Stereomicroscopic assessment of the fractured surfaces revealed that most of the failures were the result of adhesive failures between the post and core material (Figure 2). Just one sample for groups 1, 2 and 3 showed mixed failure and one sample in group 5 showed cohesive failure at the interface of Ælite and Biscore composites.
SEM observations of the fractured surfaces showed that the Ælite and Z250 composites had smoother surfaces than the Biscore composite, containing less porosities and voids (Figure 3). The adaptation of the flowable and the microhybrid composite to the fiber post was better than that presented by the packable composite (Figure 4).
For the restoration of endodontically treated teeth, there is currently a pronounced tendency to use materials such as fiber posts and composite resins that have properties similar to tooth structure.10, 12-14
It is reported that hydrogen peroxide enhances the fiber post-composite core bond strength by removing the epoxy resin matrix that is found in the fiber posts, and by denuding intact fibers. Hydrogen peroxide (H2O2) treatment is especially effective in enhancing bond strength of flowable composites to fiber posts because of the ability of these composites to penetrate into post surface irregularities.15 MPS silane, which is used commonly in dentistry, cannot bond well to the epoxy resin matrix of fiber posts. Therefore removal of the epoxy resin by H2O2 results in the exposure of quartz fibers, enabling them to react with silane. Silanized quartz fibers bond chemically to methacrylate-based core materials, and this causes an increase in the post-core bond strength value.16
While it is assumed that the bond strength between the fiber post and core composite is the most important factor among these components, it is worth mentioning that one of the main problems with fiber posts is that the polymer matrix between fibers is too cross-linked and inactive, thereby leading to a weak adhesion between the post and the composite core material.17 Therefore, using a core material having maximum bond strength to the post is of great importance. The type of the composite core material also plays an important role in improving the performance of post/core-based restorations.16 This study was also designed to evaluate the microtensile bond strengths of quartz fiber posts binding to different composites (flowable, micro hybrid and packable), and to composite combinations used as core materials.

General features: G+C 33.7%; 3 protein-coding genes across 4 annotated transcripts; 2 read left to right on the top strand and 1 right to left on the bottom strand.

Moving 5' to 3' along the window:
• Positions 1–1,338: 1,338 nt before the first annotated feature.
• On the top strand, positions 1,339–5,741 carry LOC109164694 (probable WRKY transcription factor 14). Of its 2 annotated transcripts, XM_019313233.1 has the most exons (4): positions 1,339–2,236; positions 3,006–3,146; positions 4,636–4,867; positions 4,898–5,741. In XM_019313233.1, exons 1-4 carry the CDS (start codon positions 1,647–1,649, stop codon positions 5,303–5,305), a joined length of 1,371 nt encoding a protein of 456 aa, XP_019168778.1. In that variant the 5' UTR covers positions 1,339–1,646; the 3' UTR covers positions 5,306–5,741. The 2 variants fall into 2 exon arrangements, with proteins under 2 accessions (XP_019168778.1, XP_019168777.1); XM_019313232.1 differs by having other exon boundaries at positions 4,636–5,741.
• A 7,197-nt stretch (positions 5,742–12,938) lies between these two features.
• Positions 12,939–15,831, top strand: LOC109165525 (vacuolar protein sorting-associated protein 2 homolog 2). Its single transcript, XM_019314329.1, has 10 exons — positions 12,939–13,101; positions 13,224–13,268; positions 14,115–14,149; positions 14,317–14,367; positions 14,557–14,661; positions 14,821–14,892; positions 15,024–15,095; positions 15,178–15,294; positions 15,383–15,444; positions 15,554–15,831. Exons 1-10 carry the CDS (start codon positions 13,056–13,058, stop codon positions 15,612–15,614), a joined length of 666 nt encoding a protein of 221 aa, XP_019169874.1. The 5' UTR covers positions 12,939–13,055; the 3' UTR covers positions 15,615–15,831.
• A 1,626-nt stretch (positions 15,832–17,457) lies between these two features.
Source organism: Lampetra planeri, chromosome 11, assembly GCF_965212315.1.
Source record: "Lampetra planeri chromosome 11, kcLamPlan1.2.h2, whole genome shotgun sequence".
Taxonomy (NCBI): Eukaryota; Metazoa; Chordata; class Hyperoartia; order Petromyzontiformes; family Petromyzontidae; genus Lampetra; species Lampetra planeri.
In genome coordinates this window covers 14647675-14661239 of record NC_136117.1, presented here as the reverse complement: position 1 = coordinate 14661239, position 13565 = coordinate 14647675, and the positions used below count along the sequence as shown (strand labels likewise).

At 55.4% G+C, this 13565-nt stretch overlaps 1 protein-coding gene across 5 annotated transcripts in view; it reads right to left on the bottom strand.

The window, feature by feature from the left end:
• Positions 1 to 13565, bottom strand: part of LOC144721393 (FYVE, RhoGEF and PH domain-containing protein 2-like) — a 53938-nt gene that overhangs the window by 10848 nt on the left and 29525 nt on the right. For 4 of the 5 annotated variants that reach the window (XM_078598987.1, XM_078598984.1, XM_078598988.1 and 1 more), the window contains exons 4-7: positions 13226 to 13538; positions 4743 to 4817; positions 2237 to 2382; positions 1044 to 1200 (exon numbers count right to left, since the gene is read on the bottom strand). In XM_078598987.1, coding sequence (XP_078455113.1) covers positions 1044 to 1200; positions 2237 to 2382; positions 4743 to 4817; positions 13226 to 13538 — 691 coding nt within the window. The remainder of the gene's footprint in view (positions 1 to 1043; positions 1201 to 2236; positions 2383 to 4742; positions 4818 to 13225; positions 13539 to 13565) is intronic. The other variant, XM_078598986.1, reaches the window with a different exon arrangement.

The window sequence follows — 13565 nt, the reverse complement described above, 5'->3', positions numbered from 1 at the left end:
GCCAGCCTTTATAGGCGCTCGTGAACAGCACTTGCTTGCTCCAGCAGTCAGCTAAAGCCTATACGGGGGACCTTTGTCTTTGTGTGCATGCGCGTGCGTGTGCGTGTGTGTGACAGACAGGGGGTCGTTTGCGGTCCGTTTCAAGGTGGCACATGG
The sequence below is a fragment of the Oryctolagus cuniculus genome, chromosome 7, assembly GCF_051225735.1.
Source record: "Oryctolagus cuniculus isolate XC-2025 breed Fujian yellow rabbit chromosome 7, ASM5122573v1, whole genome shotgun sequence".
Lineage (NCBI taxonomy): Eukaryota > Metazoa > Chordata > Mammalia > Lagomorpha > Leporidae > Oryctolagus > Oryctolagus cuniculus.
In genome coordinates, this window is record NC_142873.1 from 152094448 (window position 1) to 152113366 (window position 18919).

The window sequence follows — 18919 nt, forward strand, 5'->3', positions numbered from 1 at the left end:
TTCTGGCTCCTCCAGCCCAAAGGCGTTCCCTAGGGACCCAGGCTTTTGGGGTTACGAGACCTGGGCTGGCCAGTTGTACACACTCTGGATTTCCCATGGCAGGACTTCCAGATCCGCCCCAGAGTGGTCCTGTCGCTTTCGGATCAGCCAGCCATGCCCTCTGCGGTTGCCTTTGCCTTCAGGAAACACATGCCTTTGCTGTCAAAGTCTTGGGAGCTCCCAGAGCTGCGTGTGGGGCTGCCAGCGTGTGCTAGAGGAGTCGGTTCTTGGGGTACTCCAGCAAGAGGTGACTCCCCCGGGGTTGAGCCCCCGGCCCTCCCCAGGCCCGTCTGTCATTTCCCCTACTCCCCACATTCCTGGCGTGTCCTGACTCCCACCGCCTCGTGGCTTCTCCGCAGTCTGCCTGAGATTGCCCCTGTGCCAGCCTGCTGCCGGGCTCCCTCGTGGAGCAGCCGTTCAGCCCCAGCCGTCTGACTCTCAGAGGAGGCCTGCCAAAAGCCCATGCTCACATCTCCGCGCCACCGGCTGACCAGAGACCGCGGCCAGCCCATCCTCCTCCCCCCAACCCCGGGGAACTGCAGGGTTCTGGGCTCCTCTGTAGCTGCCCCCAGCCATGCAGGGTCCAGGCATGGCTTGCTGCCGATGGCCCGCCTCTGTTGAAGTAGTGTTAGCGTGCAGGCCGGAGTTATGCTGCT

The microtensile bond strength test was performed according to previous studies that proved it as a standard test for bond strength testing in small surface areas.18, 19
The results of the present study showed that the difference between the microhybrid and the flowable composite was not significant, and that the bond strength of the bond between the flowable composite and the post was satisfactory, which is in agreement with the findings of the previous study of Sadek et al.10
Use of flowable composites is recommended in some studies because of the ease of manipulation of the composite, and its good adaptation to the surrounding structures because of its low viscosity.20-22 In addition, its lower filler content has an advantage for dentists using it as a stress absorber, resulting in higher bond strength, although the lower filler content could lead to more polymerization shrinkage and consequently to more bond failures.21, 23